As Liverpool draws breath after three days of KLF madness Getintothis’ Mike Hill looks at the last time the duo’s Bill Drummond took over the city’s streets for a bizarre series of music related happenings.
Like plotting a tour along ley lines stretching from Iceland to the Hebrides to Mathew Street.
But one of his best loved Bunnymen events started with a small advert in the music press, featured a food fight on the Mersey Ferry and a group cycle ride around the streets of Liverpool.
May 1984 saw Echo and the Bunnymen release arguably their greatest album in the form of Ocean Rain.
To mark the occasion the band played a gig which has gone down in city folklore as one of the best of their long career. Never one to take the traditional album launch route Drummond drew up plans for a day long magical mystery tour of events on May 12 billed ‘A Day’s Worth of Happenings in Liverpool‘ to be capped by a concert at St George’s Hall.
As befitted a band who loved to evolve a myth, it was claimed they would be the first to play the grand old Liverpool landmark since The Beatles in 1961. Tickets were initially only available via a small ad in the NME with the first 1,500 applicants given a special programme outlining plans for the occasion and a map of key locations for the day ahead drawn by Drummond.
A Crystal Day started with a bugle call and then breakfast at former boxer Brian McCaffrey’s diner on Stanley Street, a favourite haunt of the band which would later be immortalised in the television documentary about the four piece Life at Brian’s.
The idea was gig goers would have to get their tickets stamped by Brian to verify they’d eaten at his diner and so ensure admission.
This scheme was soon abandoned as queues formed along Stanley Street with fans waiting up to two hours to be served by the proprietor who once claimed to have the fastest punch in boxing.
Legend has it the boost in takings kept Brian’s afloat with 1,000 meals dished up on the day although the café itself has long gone.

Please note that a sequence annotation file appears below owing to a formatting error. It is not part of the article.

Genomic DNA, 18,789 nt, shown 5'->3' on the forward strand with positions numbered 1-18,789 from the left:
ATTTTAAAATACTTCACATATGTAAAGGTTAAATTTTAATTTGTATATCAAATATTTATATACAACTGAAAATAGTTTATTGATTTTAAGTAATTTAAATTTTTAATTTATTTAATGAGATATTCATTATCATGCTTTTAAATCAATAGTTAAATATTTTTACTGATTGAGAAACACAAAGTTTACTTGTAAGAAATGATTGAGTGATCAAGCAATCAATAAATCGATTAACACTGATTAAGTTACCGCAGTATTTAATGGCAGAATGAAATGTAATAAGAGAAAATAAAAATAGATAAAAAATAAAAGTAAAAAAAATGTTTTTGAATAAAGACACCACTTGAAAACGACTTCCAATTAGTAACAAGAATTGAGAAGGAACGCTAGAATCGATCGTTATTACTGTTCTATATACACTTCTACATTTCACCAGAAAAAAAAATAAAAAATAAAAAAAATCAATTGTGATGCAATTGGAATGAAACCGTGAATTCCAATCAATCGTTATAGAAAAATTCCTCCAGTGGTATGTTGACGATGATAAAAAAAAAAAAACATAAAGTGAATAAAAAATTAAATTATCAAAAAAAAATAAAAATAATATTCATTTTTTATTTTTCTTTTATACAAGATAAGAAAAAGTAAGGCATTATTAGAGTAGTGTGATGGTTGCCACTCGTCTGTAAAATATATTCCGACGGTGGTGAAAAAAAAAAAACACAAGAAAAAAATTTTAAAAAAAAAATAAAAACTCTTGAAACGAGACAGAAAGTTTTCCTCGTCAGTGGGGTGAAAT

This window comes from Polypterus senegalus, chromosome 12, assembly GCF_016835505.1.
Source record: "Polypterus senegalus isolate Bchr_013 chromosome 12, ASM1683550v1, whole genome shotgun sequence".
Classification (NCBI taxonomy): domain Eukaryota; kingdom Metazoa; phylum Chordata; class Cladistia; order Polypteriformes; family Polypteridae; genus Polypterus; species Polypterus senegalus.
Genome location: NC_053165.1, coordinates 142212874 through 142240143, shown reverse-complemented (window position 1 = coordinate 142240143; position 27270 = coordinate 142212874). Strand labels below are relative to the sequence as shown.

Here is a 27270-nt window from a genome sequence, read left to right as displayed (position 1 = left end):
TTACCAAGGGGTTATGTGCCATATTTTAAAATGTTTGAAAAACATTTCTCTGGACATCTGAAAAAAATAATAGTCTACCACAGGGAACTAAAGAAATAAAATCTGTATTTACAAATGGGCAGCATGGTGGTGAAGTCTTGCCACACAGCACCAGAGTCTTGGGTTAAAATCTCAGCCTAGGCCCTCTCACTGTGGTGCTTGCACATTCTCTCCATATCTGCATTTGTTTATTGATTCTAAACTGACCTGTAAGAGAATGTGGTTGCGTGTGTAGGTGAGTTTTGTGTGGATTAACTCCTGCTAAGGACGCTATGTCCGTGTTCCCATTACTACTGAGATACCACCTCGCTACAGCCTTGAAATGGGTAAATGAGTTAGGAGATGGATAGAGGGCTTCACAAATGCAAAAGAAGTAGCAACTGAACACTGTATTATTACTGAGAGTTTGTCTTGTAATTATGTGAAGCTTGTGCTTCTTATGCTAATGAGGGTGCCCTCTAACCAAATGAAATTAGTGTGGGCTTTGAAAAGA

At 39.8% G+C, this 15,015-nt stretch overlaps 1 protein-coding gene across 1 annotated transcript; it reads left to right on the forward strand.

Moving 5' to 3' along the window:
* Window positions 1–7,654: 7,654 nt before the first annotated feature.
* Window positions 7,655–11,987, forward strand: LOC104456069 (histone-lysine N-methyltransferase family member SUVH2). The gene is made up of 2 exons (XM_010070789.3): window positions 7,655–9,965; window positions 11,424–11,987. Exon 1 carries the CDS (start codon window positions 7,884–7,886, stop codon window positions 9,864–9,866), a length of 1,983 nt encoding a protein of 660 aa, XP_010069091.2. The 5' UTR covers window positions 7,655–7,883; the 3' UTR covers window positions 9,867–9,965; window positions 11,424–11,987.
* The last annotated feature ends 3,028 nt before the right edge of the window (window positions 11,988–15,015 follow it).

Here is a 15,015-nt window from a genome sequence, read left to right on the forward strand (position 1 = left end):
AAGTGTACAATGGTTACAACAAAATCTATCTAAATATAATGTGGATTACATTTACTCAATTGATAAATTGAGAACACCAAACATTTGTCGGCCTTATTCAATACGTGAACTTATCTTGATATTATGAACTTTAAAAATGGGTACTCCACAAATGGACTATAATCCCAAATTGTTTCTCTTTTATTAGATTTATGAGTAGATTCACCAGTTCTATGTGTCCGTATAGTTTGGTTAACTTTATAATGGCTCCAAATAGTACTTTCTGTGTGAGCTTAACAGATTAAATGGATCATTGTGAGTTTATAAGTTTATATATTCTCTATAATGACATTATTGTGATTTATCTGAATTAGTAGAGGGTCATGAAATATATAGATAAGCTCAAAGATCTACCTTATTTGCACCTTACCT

The band’s hairdresser Victors Salon was also on the itinerary but no record exists of how many fans walked out with a Will Sergeant or Mac on the day.
The afternoon saw bemused staff welcoming hundreds of fans using a free Mersey ferry ticket to set sail from the Pier Head to Seacombe and back. For some reason best known only to Drummond fans were handed bananas which sparked a bizarre mid-river food fight.
While Ian McCulloch joined the cross river shenanigans, Sergeant and Les Pattinson lead a party of cyclists around the city centre on a route mapped to mirror the shape of the band’s famous Bunny God logo. The journey lead right across the Anglican Cathedral where followers were treated to an organ and choir recital.
Outside, dozens of yellow and blue balloons were released at the precise moment, by great coincidence, Mac’s beloved Liverpool Football Club were sealing the league title 100 miles away in Nottingham. The Last Post was sounded then it was time for the music.
After all of the preamble, the gig itself fully lived up to expectations with 3,500 fans packing into the hall for a date with Bunnymen history – the other 2,000 tickets having been snapped up locally after the vast majority of NME advertised tickets ended up out of town.
Kicking off with Read It Books the band played three sets ending an all conquering three hours, and two encores, later with Ocean Rain.
Although the rumoured appearance by Sir Ken Dodd failed to materialise the band were accompanied by The Dancers of the Pagoda of 100 Harmonies from the city’s Chinatown performing athletic excerpts from the classic Chinese mythological tale The Monkey King Subdues The White Bone Demon.
The performance was captured by Channel Four’s The Tube who made a documentary about the whole day which, despite the edited down footage of the show, still captures the magic of one of the Bunnymen’s finest hours.
It also features McCulloch extolling the virtues of a mid-80s Yates Wine Lodge ahead of the “pastel coloured trouser bars” of eighties Liverpool.